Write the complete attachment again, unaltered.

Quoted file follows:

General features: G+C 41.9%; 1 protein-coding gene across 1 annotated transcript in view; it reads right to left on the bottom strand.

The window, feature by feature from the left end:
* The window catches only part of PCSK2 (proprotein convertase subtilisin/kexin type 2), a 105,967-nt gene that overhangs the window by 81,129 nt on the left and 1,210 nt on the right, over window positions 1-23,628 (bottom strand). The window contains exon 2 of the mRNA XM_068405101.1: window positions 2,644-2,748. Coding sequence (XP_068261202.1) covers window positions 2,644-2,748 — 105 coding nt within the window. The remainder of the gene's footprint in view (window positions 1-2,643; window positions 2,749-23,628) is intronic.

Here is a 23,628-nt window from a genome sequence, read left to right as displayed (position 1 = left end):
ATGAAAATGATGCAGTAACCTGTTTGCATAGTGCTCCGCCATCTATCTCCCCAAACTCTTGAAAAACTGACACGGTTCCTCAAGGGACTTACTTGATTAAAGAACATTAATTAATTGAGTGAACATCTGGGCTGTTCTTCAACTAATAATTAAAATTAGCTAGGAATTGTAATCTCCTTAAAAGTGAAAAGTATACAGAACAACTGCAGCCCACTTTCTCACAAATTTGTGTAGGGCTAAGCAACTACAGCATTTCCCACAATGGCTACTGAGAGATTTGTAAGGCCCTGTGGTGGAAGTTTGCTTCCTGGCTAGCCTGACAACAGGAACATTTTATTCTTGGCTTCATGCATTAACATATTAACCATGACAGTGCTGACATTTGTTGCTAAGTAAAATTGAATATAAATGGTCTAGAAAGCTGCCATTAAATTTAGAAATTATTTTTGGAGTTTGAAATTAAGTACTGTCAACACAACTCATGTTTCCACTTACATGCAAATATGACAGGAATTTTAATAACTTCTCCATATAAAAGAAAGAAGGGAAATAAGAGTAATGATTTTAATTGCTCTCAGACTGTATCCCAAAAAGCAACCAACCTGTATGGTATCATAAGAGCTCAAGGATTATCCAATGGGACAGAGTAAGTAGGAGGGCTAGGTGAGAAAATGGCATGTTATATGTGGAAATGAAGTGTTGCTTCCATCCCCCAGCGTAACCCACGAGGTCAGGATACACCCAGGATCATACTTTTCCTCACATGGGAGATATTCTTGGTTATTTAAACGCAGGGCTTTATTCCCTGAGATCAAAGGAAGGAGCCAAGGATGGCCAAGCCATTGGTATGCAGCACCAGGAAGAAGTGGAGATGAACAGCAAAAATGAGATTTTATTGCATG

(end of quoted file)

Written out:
General features: G+C 41.9%; 1 protein-coding gene across 1 annotated transcript in view; it reads right to left on the bottom strand.

The window, feature by feature from the left end:
* The window catches only part of PCSK2 (proprotein convertase subtilisin/kexin type 2), a 105,967-nt gene that overhangs the window by 81,129 nt on the left and 1,210 nt on the right, over window positions 1-23,628 (bottom strand). The window contains exon 2 of the mRNA XM_068405101.1: window positions 2,644-2,748. Coding sequence (XP_068261202.1) covers window positions 2,644-2,748 — 105 coding nt within the window. The remainder of the gene's footprint in view (window positions 1-2,643; window positions 2,749-23,628) is intronic.

Here is a 23,628-nt window from a genome sequence, read left to right as displayed (position 1 = left end):
ATGAAAATGATGCAGTAACCTGTTTGCATAGTGCTCCGCCATCTATCTCCCCAAACTCTTGAAAAACTGACACGGTTCCTCAAGGGACTTACTTGATTAAAGAACATTAATTAATTGAGTGAACATCTGGGCTGTTCTTCAACTAATAATTAAAATTAGCTAGGAATTGTAATCTCCTTAAAAGTGAAAAGTATACAGAACAACTGCAGCCCACTTTCTCACAAATTTGTGTAGGGCTAAGCAACTACAGCATTTCCCACAATGGCTACTGAGAGATTTGTAAGGCCCTGTGGTGGAAGTTTGCTTCCTGGCTAGCCTGACAACAGGAACATTTTATTCTTGGCTTCATGCATTAACATATTAACCATGACAGTGCTGACATTTGTTGCTAAGTAAAATTGAATATAAATGGTCTAGAAAGCTGCCATTAAATTTAGAAATTATTTTTGGAGTTTGAAATTAAGTACTGTCAACACAACTCATGTTTCCACTTACATGCAAATATGACAGGAATTTTAATAACTTCTCCATATAAAAGAAAGAAGGGAAATAAGAGTAATGATTTTAATTGCTCTCAGACTGTATCCCAAAAAGCAACCAACCTGTATGGTATCATAAGAGCTCAAGGATTATCCAATGGGACAGAGTAAGTAGGAGGGCTAGGTGAGAAAATGGCATGTTATATGTGGAAATGAAGTGTTGCTTCCATCCCCCAGCGTAACCCACGAGGTCAGGATACACCCAGGATCATACTTTTCCTCACATGGGAGATATTCTTGGTTATTTAAACGCAGGGCTTTATTCCCTGAGATCAAAGGAAGGAGCCAAGGATGGCCAAGCCATTGGTATGCAGCACCAGGAAGAAGTGGAGATGAACAGCAAAAATGAGATTTTATTGCATG